Review: ‘Bloody Nose, Empty Pockets’ conveys the inelegance and racket of a night on the piss

Review: ‘Bloody Nose, Empty Pockets’ conveys the inelegance and racket of a night on the piss

Words By Augustus Welby


Pour yourself a neat whisky or three in readiness for this drunken escapade.

This is a drinking movie. A beer and whiskey movie. A piece of cinéma vérité centred on an all-nighter in a legitimate dive bar. If you’re of a certain generation – one that’s come to view the American dive as the epitome of hipsterdom – that description might have you licking your lips.

But Bloody Nose, Empty Pockets is not a romanticised projection. The cast of characters aren’t all attractive middle-class millennials sinking tins of Pabst Blue Ribbon and discussing their respective acronyms according to the Myers-Briggs metric. But it’s not lacking in sentimentality, either.

The events of Bloody Nose, Empty Pockets occur almost entirely within the walls of The Roaring 20’s, a bar in a Las Vegas strip mall during its final day and night of operation. The bar is located in the city’s northern suburbs, and so nowhere near the garish gluttony of the Strip.

It’s due to be torn down as part of a redevelopment project. And although little emphasis is placed on the apathetic crusades of developers – who’re prone to tearing down establishments that mightn’t draw thumping profits, but carry strong significance for the locals – this sort of commentary is implied by directors, brothers Bill and Turner Ross.

The Roaring 20’s is a dive in the most unsophisticated sense. It’s a hideout for ailing drunks and a low-key hangout for neighbourhood 20-somethings. It’s a democratic locale where age-based segregation is left at the door.

Inside, no one’s too cool for anyone else, or too insufferable for that matter. The drinks, one presumes, are cheap. The decor tacky, with flashing slot machines punctuating the otherwise suffocatingly-dim lighting. The bar staff are familial and categorically respected. The conversations aren’t always scintillating, but occasionally – when the booze balance is just right – contain philosophical or political import.

The Rosses make a purposeful attempt to portray the inelegance and unpredictability of a heavy day and night on the piss. There isn’t a great deal of physical activity – the dozen or so gathered regulars spend most of the film sat around the bar. People move seats occasionally or perhaps stand up in a moment of intoxicated inspiration. But the Ross brothers do a stellar job at portraying the way in which a night on the turps can feel like an occasion of great animation.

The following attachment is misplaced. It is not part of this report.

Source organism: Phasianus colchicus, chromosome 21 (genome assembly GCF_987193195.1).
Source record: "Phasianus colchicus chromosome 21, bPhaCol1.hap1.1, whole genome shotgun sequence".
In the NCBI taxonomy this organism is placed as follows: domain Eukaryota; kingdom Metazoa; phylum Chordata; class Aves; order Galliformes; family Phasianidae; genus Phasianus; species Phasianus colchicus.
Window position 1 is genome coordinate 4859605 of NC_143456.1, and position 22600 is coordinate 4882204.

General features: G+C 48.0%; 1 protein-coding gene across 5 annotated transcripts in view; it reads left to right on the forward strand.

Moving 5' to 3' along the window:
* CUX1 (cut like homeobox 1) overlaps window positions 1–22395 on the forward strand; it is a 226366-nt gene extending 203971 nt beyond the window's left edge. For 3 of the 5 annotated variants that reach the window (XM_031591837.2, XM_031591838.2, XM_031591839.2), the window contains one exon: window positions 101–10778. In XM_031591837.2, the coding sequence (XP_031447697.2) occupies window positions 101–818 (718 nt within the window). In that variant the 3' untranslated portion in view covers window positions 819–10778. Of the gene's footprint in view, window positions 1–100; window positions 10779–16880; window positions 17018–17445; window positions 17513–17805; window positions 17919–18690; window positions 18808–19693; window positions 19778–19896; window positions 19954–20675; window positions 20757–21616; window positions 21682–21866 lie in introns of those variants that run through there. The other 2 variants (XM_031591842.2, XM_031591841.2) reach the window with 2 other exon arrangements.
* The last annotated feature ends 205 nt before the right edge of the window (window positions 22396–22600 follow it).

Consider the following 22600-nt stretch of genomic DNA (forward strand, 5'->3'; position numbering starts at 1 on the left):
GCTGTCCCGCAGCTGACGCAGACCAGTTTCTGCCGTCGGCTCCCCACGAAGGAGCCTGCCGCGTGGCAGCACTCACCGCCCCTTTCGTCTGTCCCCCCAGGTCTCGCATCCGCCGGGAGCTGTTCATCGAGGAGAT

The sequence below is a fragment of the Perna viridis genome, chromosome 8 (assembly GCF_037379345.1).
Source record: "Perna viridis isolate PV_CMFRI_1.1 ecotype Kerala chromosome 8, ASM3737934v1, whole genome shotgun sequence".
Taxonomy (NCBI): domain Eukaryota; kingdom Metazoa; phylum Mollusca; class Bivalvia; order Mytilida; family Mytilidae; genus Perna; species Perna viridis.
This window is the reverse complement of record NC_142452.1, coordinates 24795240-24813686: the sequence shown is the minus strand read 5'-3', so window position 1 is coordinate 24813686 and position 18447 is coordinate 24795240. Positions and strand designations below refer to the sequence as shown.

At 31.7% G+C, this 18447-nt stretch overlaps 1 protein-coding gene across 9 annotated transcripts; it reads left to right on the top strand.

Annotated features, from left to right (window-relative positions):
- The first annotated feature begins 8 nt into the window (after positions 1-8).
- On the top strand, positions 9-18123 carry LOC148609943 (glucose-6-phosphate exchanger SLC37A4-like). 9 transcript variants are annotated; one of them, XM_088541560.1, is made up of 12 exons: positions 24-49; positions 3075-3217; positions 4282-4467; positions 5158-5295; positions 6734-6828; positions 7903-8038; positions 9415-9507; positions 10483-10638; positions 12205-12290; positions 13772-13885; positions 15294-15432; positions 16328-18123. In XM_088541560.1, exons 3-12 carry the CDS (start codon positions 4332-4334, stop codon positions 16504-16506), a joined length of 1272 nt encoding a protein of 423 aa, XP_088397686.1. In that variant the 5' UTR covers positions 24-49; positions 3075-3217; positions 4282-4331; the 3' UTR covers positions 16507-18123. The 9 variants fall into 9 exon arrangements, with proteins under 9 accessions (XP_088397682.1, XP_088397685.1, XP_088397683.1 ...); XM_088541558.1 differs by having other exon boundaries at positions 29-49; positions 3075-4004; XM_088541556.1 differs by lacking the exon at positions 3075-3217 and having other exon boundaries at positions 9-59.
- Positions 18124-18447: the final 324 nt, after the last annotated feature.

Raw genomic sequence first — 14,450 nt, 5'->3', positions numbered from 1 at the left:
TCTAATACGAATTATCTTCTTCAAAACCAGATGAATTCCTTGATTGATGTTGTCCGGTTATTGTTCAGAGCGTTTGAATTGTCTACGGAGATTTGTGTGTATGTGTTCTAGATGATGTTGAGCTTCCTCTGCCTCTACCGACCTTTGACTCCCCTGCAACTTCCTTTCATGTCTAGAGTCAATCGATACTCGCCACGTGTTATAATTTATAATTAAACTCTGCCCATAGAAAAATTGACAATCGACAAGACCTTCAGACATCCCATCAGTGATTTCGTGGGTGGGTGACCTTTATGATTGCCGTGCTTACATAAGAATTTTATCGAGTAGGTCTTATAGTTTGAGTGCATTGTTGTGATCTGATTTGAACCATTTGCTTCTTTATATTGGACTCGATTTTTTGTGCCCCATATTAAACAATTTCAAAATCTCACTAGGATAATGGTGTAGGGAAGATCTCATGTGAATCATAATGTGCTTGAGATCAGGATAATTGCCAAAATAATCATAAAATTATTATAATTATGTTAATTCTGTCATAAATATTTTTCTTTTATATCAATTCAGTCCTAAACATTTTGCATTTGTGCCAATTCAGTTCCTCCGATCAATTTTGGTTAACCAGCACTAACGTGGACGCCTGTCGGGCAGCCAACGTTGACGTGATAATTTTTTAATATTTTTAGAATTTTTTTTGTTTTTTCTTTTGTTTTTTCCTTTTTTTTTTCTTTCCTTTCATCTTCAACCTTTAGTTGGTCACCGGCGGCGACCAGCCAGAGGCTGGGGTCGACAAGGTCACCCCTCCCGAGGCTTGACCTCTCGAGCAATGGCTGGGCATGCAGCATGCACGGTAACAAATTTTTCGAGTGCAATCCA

With each drink, the room reconfigures; each conversation, no matter how banal or fleeting, takes on a sense of critical importance. The Rosses convey the drinkers’ altered consciousnesses courtesy of disorienting close-ups, foggy lenses, and by not interfering with the less-than-ideal lighting situation.

Given the film’s compelling content, I’m reluctant to reveal that Bloody Nose, Empty Pockets isn’t as organic as it purports to be. The characters, while most of them not trained actors, nor following a script, aren’t a regular band of neighbourhood drunks. They were hired for the film, which was shot over two separate nights in the real Roaring 20’s – a bar in New Orleans’ low-income Terrytown neighbourhood.

I watched the film with my partner, who bought so deeply into the characters that the revelation of the film’s artifice felt like a betrayal. But the drinks, drugs, hugs and conversations are all real. And the fact you find yourself so engrossed, both sensually and intellectually, in the goings on at The Roaring 20’s is a testament to the filmmakers’ skilful execution.

Bloody Nose, Empty Pockets is screening as part of MIFF 68½. The festival runs from now until Sunday August 23. Head to the festival website for tickets and the full program.

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